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  • TM (is that what the kids call you?) I would welcome the return of Shebaa farms to Lebanon, possibly for a trade for the two kidnapped soldiers. Trading land would be better than trading prisoners who tried and convicted for murdering Israelis.

    Hizbullah is a ‘resistance’ group, why not give them the only piece of land which they are identifying as ‘occupied.’ After this wouldn’t Hizbullah have to quit their resistance? I know it wouldn’t be that simple but it would take away all of Hizbullah’s legitimacy as a resistance group. I would also like to see how Syria would react because it is really their land, not Lebanon’s.

    Syria wouldn’t accept only the Shebaa Farms for peace, they would require the the Golan.

    These pieces of land are definately strategic areas, but warfare has changed over the last 30 years. I don’t they are as relevant as before. All the surrounding hostile countries don’t have traditional armed forces which could stand up to the IDF. Any type of conflict would be exactly like what we have now, assymetric, guerilla warfare.

  • I agree with the second comment. In the end, this land is important to Lebanon as it is a symbol of getting something for all they have lost. Lets not beat around the bush, Israel is in control of vasts amount of land that it has effectively seized, occupied, or was given. Regardless of which ones are legitimate and not (because the people dont care about UN resolutions) Israel is gonna have to give something to get something. Israel traded the entire Sinai peninsula to get a peace agreement with Egypt. Trading the Shebaa farms for peace with Lebanon is miniscule in comparison. Also, Hezbollah is a radical organization that exists to the detriment of moderates. But they are not liars when it comes to their committments and their claims. If they agree to cease violence against Israel if the Shebaa farms are returned, then they will. And if they break the accord, then Israel could bomb them and fight them as they just did, but this time with more fervor, greater international support, and most importantly with the support of all decent Lebanese people, who at that point would completely turn their backs on Hezbollah. Its a small price to pay for a piece of land the size of my college campus. With regards to Syria, Israel WILL have to give back a part of the Golan. Thats just how it is. But giving the Shebaa to Lebanon is also an important tool is fomenting Lebanese nationalism. Since Hezbollah is the outspoken defender of this cause, and Syria implicitly thinks its their’s, what would happen in the future when Syria wants it again? Either Hezbollah would stand up to syria or lose all credit. Thats a win win if there ever was one.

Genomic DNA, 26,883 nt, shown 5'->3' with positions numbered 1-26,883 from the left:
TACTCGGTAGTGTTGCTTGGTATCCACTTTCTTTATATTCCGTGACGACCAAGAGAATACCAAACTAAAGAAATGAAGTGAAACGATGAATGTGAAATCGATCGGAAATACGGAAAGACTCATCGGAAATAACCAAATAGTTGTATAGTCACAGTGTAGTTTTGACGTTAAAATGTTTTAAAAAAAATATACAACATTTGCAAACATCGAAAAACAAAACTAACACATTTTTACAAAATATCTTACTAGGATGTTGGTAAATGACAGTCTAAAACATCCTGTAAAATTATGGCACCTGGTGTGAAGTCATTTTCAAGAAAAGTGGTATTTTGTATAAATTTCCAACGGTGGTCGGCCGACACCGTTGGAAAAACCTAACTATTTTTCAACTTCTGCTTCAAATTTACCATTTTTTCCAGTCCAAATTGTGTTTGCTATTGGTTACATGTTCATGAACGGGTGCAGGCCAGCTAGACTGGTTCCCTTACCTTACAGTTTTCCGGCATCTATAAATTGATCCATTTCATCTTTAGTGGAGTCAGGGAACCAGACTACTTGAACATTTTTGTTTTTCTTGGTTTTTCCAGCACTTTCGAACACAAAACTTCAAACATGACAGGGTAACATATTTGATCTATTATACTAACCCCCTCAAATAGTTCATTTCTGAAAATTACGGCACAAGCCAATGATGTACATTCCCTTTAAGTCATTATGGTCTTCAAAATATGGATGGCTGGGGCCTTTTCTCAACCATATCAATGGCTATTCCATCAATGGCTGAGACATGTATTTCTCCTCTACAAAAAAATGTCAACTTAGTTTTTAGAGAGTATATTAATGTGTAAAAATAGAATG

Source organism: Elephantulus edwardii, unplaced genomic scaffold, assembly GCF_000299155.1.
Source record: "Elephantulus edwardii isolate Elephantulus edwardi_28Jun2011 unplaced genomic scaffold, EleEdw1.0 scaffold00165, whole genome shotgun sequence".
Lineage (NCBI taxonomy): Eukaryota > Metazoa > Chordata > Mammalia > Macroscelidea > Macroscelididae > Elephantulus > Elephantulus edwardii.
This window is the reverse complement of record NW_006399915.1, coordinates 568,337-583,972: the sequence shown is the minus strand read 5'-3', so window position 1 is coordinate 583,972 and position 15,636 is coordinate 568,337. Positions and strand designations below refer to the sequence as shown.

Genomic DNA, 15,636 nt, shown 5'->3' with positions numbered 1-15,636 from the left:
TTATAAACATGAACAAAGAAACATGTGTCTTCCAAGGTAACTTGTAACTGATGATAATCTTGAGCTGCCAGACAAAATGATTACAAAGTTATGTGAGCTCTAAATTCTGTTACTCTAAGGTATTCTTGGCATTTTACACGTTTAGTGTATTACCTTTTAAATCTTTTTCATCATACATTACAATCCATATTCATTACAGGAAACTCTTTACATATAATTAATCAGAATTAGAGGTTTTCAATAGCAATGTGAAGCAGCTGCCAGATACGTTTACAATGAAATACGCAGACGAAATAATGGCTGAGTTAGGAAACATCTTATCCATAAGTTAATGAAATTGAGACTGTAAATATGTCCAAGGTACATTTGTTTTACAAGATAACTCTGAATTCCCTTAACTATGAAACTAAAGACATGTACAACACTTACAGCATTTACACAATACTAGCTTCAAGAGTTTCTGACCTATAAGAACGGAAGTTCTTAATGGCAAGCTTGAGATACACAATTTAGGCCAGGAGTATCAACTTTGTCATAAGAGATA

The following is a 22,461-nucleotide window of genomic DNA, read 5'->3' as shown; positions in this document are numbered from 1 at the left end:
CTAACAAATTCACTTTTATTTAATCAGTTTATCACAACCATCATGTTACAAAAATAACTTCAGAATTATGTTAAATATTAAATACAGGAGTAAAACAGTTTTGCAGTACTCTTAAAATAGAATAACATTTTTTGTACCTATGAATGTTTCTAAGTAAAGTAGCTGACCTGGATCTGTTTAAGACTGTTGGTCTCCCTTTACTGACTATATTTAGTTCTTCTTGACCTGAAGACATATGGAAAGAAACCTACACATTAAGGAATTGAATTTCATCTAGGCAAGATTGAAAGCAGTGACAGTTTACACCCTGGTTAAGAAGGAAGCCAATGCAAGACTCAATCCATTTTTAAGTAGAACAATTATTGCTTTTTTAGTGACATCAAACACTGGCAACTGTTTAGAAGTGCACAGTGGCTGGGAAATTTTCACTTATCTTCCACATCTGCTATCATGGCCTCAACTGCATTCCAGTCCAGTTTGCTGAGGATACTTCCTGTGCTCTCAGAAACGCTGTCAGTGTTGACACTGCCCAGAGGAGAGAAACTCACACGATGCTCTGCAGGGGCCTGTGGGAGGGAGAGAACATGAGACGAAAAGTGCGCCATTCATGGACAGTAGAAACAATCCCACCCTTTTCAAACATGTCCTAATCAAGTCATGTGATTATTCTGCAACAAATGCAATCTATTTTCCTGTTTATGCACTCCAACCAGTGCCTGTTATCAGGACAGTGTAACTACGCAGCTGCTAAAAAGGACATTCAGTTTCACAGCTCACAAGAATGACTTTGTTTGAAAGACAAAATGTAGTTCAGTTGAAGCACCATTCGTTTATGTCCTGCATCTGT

• I hope I found a jewish site I can have a proper insight with. I am Lebanese living in the US. I am muslim so I am dubbed as someone who dislikes(more strong acronyms used) Jews. The fact is, I find it extremely difficult to hate anyone and understanding is key to figuring this peace thing for all of us.
    Hezbollah is fighting as a resistance group, the only claim it has left is prisoners, Shebaa and Mines. I think the Mines are figured out by 1701, and who can disagree, land mines are brutal and illegal.
    What I fear the most with Hezbollah, is that they intend to fight for palestinian land, the only upswing is that I don’t think they get along very well with the palestinian authorities.
    If Shebaa is returned, and I don’t know how the prisoners will be figured out, but then internally there will be strong scrutiny against any attack Hezbollah comits, plus the international world will have no reason to side with them, there will be no basis for any military action unless it is in response to one, which I hope will have no reason to happen. The dismantlement would be imminent, but it takes time and trust doesn’t exist.
    I do agree though, some fanatics will see it as chipping away at Israel.
    Anyway, i’m going nuts trying to see a peaceful accord to all this, I love culture and it’s sad not to be able share one’s culture with their neighbor.

    Thanks all for listening.